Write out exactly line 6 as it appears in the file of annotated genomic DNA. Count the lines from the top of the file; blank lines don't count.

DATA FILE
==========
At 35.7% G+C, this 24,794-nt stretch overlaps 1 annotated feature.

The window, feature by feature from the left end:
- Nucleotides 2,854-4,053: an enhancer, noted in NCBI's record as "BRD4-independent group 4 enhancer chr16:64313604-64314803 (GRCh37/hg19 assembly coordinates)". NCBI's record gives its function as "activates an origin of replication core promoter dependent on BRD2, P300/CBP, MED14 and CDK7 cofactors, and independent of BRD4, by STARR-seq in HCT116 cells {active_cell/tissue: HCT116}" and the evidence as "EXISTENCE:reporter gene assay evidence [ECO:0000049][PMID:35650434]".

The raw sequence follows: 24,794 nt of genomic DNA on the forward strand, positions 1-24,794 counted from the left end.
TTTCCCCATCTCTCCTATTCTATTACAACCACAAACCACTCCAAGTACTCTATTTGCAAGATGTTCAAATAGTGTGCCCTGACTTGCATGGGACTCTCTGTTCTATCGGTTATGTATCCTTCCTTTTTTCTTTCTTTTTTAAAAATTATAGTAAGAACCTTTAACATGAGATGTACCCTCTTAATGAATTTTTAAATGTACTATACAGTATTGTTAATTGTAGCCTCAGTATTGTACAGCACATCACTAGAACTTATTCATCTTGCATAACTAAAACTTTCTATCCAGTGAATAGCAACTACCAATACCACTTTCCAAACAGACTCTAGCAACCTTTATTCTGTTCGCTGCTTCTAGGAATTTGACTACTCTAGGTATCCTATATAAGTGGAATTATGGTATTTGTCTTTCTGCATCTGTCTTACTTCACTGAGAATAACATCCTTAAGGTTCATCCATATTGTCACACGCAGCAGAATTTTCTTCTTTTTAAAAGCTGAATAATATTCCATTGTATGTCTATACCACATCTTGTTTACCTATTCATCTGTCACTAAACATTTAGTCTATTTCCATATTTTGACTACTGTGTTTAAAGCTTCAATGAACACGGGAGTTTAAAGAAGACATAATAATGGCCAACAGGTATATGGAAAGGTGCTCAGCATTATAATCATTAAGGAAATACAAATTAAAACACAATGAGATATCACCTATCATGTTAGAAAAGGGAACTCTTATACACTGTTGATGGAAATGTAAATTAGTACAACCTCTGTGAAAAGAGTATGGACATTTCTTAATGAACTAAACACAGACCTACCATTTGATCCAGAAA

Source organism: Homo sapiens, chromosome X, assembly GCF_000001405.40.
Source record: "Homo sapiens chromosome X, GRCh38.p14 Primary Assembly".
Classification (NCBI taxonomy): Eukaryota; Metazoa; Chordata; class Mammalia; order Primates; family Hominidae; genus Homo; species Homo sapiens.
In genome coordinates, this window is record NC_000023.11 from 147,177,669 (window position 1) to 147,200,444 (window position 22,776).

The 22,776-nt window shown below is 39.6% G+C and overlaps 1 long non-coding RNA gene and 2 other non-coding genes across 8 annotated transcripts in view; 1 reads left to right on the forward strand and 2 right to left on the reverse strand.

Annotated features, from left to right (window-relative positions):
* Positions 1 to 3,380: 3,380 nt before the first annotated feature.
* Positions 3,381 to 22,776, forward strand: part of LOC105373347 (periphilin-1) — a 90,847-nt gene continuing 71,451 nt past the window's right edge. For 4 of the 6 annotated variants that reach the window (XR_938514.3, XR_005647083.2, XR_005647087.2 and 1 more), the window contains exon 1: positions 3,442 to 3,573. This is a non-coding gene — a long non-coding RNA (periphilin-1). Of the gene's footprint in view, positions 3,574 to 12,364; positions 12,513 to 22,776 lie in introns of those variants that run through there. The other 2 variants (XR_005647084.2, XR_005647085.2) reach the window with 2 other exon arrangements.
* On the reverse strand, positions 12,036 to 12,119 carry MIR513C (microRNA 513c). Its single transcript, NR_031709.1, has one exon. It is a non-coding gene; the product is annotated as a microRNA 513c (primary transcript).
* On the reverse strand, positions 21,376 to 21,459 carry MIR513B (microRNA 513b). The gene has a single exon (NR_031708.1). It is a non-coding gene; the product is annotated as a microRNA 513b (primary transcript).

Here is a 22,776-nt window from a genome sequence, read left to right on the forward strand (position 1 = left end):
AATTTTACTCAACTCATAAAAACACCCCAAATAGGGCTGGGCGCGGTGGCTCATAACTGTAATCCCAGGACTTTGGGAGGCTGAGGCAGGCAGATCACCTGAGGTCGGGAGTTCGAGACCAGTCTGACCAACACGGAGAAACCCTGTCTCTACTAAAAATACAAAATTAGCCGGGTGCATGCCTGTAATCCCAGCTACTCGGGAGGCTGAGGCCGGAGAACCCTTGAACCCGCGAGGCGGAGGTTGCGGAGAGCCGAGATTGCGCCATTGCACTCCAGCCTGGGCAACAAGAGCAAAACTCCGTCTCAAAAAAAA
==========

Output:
Source organism: Homo sapiens, chromosome X, assembly GCF_000001405.40.